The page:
[P4-design] Maybe too much text describing issues around P4 table and parser value set sizes

Vladimir Gurevich vag at barefootnetworks.com
Sat Mar 24 19:36:54 EDT 2018


Hi Andy,

I totally agree that the practical ATCAM capacity from the control plane
point of view (e.g. how many routes you can put into a ATCAM with N entries
divided into M partitions) is difficult to predict, but "up to N" statement
can still be holding some water :) I think that this is an inherent ATCAM
property, much like the fact that you can't generally guarantee any
specific occupancy for a hashed table (as you clearly outlined in the
article).

Thanks,
Vladmir

On Sat, Mar 24, 2018 at 10:40 AM, Andy Fingerhut (jafinger) <
jafinger at cisco.com> wrote:

> Thanks for the comments, Vladimir.  I agree with just about every word,
> and would be happy to incorporate your comments into it, perhaps in another
> week or so after I get some other things done.
>
>
>
> One quick response here.  The article does not say that algorithmic TCAMs
> are not “fast”.  It says: ‘All techniques I am aware of here either cannot
> go "fast" as defined above, or have capacity that is dependent upon the
> contents of the table entries.’.  If you know of an algorithmic TCAM method
> that is both fast _and_ has capacity independent of the contents of the
> table entries, then I really want to hear about it.  I’ve spent way too
> much of my life dealing with the non-deterministic capacity of algorithmic
> TCAMs, for Cisco platforms where they wish they could claim the capacity
> was a fixed number N.
>
>
>
> Thanks,
>
> Andy
>
>
>
> *From: *Vladimir Gurevich <vag at barefootnetworks.com>
> *Date: *Saturday, March 24, 2018 at 9:06 AM
> *To: *"Andy Fingerhut (jafinger)" <jafinger at cisco.com>
> *Cc: *p4-design <p4-design at lists.p4.org>
> *Subject: *Re: [P4-design] Maybe too much text describing issues around
> P4 table and parser value set sizes
>
>
>
> Hi Andy,
>
>
>
> Great stuff, worthy of a book chapter or an encyclopedia article.
>
>
>
> If anything, I'd just say that some of the assumptions are a little "rosy"
> meaning that they cover the "classic" behaviors, but do not account for a
> variety of idiosyncratic behaviors that are often encountered in real life.
> Call them bugs, features or both, but they do have an effect on table
> capacity. One big topic you sort of omitted is the question of how to count
> default actions: are they entries or not? do they need to be included in
> total entry count or not (i.e. should the "natural" size be 2^N, 2^N-1 or
> 2^N+1)? Even in "good" cases, such as TCAMs or indexed tables, I am sure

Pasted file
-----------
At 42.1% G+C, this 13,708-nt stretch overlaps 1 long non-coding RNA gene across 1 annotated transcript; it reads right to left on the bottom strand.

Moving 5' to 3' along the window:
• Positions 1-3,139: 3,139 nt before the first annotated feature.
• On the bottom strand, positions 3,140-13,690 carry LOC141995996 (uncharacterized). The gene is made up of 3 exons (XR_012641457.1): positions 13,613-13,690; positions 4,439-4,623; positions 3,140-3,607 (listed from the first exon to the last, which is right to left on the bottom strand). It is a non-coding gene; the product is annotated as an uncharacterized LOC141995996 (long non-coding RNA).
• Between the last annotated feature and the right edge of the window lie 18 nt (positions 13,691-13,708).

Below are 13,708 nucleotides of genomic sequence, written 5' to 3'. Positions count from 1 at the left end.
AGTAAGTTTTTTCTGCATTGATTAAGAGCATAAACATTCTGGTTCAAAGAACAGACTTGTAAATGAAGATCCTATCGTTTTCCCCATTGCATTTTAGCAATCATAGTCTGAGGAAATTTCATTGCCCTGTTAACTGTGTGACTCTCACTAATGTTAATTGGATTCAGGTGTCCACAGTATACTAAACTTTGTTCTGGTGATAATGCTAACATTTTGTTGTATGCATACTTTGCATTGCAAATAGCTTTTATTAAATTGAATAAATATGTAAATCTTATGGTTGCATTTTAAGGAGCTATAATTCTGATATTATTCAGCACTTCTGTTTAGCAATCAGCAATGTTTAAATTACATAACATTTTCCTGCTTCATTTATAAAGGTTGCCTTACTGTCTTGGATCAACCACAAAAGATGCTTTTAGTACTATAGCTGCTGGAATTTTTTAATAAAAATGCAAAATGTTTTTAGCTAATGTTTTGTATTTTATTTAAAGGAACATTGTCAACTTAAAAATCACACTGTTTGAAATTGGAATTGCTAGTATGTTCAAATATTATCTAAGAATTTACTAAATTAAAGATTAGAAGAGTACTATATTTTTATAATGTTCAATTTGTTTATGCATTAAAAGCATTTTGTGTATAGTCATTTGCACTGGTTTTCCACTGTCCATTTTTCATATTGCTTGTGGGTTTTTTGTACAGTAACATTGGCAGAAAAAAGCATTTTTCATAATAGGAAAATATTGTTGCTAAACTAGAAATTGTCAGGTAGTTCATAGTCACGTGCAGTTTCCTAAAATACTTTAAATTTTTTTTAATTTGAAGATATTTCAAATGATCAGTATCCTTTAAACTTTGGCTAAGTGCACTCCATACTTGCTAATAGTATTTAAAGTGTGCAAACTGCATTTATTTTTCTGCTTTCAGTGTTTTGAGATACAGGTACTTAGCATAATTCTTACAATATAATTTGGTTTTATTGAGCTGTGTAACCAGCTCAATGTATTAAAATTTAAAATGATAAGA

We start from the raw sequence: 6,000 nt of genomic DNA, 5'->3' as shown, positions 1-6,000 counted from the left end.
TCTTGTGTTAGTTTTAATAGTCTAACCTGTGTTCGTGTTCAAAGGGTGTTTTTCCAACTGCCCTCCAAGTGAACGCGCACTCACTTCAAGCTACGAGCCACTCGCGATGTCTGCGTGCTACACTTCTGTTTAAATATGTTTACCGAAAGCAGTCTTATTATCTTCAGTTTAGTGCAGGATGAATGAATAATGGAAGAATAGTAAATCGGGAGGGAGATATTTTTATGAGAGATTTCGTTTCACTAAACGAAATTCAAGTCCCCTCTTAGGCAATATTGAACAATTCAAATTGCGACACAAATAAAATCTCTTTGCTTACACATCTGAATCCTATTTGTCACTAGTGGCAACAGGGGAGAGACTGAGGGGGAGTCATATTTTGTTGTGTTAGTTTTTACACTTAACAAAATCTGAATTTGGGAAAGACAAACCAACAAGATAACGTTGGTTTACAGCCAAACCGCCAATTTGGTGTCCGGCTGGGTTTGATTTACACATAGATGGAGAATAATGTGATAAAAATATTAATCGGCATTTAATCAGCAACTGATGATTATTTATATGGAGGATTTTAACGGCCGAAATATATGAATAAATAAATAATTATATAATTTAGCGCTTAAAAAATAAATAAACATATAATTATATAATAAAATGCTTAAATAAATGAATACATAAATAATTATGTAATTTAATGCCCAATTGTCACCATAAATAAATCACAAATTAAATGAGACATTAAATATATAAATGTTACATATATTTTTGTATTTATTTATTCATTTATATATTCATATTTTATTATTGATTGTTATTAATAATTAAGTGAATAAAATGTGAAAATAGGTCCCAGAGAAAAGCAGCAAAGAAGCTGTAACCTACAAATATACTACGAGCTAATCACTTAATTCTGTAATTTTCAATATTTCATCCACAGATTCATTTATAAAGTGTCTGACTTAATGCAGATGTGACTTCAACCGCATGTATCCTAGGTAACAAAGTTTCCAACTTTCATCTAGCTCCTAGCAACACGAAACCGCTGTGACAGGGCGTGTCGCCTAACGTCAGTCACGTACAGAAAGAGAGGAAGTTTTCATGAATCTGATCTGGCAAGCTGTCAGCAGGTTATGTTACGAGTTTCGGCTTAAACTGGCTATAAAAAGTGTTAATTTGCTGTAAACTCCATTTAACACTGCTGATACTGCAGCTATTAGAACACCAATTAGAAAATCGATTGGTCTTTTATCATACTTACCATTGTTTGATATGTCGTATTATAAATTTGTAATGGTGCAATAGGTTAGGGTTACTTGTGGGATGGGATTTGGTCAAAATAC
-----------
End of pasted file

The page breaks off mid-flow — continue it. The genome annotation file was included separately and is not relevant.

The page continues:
> that different implementations will answer this question differently. In
> other cases control plane might need to reserve additional entries for a
> variety of technical/efficiency reasons (faster entry moves in TCAMs,
> atomic updates, garbage collection (in action profiles), etc.).
>
>
>
> Therefore, people usually advertise their table capacities as being "up to
> N entries", with that "up to" being the key, that allows customers to
> reasonably judge the device capacity, while freeing the vendors from
> frivolous lawsuits :)
>
>
>
> I know, there are different opinions in this area (mostly guided by (a)
> the n-to-1 case you described and (b) the fact that SW implementations
> might not need size indication at all), but coming from the ASIC
> background, I firmly believe that the basic "up to" size attribute is vital
> for both tables and value_sets and is preferred to an annotation, because
> it expresses a basic intent of the data plane program designer that the
> compiler cannot reasonably guess (as opposed to many technical allocation
> parameters (e.g. the number of ways in a hash table) that the compilers can
> determine automatically, often even better than humans). P4_14 even has
> min_size and max_size attributes in addition to size and I think that was
> not a bad idea (although I am not sure if they were implemented anywhere).
>
>
>
> Last, but not least, I am not quite sure what to make of the comment at
> the end of the article that assert that ATCAMs are not "fast". I think
> everything depends on the implementation, but if you can implement a
> multi-way hash table with O(1) lookup performance, there is no reason why
> you can't implement an ATCAM with the same performance either.
>
>
>
> Happy hacking,
>
> Vladimir
>
>
>
>
>
>
>
> On Fri, Mar 23, 2018 at 9:49 PM, Andy Fingerhut (jafinger) <
> jafinger at cisco.com> wrote:
>
> In the last P4 language design WG meeting, I volunteered to write up some
> notes on P4 table sizes, and what “size” might mean.
>
>
>
> I have written up a discussion of the issues around P4 table and parser
> value set sizes here.  It is more a tutorial style directed at people who
> might be unfamiliar with issues around high speed implementations of
> P4-style matching, and what their consequences are for specifying table
> sizes, especially ones where the actual capacity of a table is not really
> predictable.
>
>
>
> https://github.com/jafingerhut/p4-guide/blob/master/docs/p4-table-and-
> parser-value-set-sizes.md
>
>
>
> Corrections/questions/comments welcome.
>
>
>
> Andy
>
>
>
>
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>
>
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